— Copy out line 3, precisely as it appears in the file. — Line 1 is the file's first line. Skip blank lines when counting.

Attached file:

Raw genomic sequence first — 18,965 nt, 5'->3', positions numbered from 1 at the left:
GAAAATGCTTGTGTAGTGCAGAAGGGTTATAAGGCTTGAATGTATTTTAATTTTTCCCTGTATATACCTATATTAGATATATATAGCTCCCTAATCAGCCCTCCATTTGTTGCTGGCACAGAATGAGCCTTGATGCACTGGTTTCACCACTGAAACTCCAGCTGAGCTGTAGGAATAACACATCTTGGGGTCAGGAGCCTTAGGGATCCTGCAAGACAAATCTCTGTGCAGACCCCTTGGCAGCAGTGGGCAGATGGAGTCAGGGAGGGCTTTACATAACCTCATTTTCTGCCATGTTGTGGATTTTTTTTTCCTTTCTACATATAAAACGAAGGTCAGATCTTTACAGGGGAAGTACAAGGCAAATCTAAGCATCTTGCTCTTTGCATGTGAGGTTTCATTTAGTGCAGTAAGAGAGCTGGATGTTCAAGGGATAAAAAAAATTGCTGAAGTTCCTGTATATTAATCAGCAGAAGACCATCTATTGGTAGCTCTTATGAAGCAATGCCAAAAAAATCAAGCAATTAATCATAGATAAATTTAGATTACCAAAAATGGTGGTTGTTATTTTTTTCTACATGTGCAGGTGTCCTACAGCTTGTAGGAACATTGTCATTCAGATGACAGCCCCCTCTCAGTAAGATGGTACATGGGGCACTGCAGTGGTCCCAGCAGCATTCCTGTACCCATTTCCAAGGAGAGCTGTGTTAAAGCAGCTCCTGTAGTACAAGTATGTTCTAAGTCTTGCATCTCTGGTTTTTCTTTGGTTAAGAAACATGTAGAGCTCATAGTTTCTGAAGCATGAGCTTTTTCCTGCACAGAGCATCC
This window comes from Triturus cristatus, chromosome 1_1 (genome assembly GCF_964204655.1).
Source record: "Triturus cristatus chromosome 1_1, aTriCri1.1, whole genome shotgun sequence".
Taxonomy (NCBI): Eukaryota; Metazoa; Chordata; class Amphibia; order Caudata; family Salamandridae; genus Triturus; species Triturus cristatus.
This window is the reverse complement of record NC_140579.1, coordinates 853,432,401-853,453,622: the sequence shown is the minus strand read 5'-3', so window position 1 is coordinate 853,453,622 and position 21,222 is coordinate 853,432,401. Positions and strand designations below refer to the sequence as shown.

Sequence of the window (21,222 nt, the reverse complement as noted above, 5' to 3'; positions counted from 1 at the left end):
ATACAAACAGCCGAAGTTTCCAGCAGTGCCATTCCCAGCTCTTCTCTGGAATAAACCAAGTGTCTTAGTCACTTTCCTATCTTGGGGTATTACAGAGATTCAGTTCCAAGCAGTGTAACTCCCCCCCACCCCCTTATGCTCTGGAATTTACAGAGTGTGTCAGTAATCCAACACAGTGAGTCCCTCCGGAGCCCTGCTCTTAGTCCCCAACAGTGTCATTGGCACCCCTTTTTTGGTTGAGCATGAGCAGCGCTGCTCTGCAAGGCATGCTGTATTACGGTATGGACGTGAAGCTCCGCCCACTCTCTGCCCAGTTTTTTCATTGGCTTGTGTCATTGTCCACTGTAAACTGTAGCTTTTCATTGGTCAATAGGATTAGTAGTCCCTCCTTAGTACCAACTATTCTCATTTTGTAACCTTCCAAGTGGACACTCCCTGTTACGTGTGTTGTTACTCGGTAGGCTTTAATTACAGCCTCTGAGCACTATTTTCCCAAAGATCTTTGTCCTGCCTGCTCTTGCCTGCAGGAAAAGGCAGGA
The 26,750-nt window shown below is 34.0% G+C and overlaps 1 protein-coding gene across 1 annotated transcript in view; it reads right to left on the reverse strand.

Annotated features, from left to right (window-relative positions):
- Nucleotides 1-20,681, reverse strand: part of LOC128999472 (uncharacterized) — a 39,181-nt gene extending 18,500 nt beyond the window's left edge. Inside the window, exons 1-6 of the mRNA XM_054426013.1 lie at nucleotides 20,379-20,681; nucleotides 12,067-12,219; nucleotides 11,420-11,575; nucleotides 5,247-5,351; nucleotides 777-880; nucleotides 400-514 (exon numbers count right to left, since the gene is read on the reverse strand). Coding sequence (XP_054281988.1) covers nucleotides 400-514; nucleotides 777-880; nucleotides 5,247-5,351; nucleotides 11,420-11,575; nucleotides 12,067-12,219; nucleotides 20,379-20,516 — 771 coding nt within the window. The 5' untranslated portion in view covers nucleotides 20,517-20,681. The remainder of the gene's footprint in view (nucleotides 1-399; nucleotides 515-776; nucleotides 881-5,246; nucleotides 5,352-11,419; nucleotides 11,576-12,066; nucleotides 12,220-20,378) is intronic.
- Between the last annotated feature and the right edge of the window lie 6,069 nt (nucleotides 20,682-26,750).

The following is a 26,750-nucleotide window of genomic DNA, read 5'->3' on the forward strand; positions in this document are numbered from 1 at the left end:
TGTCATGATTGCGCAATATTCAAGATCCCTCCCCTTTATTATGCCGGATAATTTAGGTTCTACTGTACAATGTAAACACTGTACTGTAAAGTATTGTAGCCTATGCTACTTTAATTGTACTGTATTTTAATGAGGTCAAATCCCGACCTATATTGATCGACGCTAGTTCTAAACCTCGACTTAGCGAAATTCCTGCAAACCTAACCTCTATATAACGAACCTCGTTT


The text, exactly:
This window comes from Triturus cristatus, chromosome 1_1 (genome assembly GCF_964204655.1).